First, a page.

We see two random dropouts/spikes from the Stages LR (early on and later on), but more interesting we actually see a bit of an odd offset from the Stages LR. It’s funny, every once in a while I see quirky offsets like this on the Stages LR – almost always directly after travelling with my bike. It could be total coincidence, but that happened just last week. Then it goes back to normal. In any case, another problem for another day.
Instead, let’s focus on the PowerTap P2. That can be tough to follow – since it near perfectly tracks alongside the Tacx NEO 2 (Note: Power match features in TrainerRoad were not used here). Still, we see a bit of variance between the three units in the first 4 minutes:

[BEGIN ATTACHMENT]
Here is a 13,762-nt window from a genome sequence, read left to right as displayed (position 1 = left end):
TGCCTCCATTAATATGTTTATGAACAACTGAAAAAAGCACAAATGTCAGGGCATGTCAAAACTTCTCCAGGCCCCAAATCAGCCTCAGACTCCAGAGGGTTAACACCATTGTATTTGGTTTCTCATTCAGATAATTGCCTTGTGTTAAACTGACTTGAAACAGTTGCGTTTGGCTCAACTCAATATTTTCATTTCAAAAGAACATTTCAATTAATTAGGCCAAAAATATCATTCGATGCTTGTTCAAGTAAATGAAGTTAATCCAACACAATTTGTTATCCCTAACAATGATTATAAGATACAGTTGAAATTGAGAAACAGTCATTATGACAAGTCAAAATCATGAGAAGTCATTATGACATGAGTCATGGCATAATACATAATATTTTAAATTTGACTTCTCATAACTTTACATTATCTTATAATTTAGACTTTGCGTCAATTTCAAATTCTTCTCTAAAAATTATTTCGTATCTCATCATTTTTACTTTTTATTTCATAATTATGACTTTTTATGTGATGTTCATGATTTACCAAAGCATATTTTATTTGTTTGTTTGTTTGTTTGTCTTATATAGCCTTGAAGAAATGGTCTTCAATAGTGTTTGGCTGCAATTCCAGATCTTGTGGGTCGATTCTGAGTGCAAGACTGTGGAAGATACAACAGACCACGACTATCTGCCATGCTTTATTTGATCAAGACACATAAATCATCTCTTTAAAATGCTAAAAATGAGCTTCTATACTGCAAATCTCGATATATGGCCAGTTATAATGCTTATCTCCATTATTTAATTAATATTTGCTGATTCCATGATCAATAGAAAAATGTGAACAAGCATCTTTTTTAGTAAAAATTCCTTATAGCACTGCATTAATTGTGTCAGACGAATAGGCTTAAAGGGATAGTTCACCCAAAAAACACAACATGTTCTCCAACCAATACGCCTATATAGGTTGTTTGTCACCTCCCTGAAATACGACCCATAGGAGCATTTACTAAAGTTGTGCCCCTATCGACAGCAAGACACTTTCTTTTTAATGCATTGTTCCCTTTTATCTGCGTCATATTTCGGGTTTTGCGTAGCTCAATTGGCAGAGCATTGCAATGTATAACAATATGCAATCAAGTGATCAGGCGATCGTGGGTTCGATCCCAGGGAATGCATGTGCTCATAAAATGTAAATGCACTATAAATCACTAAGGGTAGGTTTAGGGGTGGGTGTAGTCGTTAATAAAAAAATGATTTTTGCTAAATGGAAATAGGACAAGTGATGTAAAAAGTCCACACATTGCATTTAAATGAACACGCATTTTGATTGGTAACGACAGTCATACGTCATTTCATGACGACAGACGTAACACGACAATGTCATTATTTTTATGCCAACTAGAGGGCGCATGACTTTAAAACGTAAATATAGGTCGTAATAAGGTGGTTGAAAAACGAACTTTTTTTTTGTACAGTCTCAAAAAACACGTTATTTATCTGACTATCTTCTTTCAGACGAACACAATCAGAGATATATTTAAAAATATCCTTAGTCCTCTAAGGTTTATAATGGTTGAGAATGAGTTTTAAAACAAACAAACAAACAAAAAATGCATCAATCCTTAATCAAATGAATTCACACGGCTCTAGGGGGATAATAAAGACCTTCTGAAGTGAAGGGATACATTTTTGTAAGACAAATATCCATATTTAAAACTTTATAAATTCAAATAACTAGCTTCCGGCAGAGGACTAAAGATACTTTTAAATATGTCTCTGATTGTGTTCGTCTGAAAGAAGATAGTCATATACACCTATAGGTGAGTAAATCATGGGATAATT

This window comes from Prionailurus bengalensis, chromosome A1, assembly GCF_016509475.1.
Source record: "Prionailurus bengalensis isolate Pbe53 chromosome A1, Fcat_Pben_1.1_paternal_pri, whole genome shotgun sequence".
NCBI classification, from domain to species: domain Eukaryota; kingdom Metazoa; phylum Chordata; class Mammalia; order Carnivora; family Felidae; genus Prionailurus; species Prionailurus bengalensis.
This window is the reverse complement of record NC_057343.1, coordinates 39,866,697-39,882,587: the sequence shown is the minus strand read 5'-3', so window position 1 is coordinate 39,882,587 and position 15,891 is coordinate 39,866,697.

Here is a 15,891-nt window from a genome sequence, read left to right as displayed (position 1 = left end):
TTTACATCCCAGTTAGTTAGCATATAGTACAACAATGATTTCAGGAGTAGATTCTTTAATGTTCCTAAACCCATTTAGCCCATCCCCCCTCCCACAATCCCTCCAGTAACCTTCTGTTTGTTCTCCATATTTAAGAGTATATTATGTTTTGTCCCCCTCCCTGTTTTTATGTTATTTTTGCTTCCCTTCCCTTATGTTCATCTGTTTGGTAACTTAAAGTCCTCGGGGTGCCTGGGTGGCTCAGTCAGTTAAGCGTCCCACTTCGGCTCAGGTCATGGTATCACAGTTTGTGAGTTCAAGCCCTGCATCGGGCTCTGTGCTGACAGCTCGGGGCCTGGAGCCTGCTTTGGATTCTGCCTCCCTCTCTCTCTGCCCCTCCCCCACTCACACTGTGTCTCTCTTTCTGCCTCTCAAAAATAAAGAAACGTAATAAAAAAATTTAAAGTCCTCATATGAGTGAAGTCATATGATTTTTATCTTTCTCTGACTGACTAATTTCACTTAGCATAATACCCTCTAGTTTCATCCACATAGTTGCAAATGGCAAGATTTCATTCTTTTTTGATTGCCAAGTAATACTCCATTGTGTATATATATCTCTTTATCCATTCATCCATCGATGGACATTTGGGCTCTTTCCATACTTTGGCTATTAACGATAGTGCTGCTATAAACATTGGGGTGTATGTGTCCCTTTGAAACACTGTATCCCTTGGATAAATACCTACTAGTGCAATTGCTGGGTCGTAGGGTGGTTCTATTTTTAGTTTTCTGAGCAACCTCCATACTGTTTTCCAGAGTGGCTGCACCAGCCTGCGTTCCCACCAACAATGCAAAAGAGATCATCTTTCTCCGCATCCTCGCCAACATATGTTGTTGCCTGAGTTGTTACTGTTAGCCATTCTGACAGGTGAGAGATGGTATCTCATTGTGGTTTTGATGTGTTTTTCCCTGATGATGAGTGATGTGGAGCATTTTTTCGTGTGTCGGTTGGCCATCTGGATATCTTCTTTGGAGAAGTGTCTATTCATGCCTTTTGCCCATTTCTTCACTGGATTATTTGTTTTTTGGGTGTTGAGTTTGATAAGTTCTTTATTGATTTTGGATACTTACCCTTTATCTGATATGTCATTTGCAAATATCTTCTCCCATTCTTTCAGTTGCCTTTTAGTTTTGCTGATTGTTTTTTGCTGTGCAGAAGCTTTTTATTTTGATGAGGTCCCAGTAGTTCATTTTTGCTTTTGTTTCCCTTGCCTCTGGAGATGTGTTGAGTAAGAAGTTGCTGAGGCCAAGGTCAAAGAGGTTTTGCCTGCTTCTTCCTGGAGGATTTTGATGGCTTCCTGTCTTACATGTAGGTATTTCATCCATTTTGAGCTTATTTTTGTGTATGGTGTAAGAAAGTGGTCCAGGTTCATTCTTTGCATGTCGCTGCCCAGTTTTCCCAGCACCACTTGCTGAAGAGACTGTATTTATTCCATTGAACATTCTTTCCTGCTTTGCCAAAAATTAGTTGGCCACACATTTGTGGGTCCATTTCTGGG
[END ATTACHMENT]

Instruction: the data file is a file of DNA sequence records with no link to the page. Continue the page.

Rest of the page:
I don’t know why here we see this variance. All units had zero offsets performed prior to this ride. However, within four minutes all four units stabilized and were happy and close to each other. So, yeah.
Still, looking at the parts that matter here – the intervals – things are super close between the NEO and the PowerTap P2 pedals. And responsiveness is virtually instant.
Note that one can argue that in theory the PowerTap P2 pedals should be a few watts higher (more) than they are, due to drivetrain loss. That’s a correct argument, though frankly it’s hard to quantify the exact specifics on it on my bike on any given date. My drivetrain on this drive was fairly clean, but not bike-shop clean.
The mean-max graph is pretty consistent between the P2 and NEO, though the Stages LR is both offset across the duration and out of whack at the sub-5-second marker due to the spike we saw.